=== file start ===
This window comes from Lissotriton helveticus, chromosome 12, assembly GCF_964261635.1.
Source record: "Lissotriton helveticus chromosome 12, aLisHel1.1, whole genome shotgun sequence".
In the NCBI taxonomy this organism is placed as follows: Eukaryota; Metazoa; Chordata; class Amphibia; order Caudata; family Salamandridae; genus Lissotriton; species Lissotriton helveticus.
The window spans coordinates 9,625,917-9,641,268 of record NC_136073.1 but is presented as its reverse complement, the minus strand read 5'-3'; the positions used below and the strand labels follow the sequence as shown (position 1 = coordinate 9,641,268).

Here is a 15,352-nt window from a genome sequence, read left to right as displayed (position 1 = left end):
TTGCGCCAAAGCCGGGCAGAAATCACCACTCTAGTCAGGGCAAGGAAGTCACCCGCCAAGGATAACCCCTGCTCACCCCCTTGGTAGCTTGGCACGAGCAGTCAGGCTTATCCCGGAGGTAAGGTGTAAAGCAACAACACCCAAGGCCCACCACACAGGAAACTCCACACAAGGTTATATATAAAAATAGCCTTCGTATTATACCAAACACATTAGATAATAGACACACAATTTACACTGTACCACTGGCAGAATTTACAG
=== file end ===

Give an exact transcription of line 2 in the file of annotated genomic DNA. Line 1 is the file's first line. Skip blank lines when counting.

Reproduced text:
Source record: "Lissotriton helveticus chromosome 12, aLisHel1.1, whole genome shotgun sequence".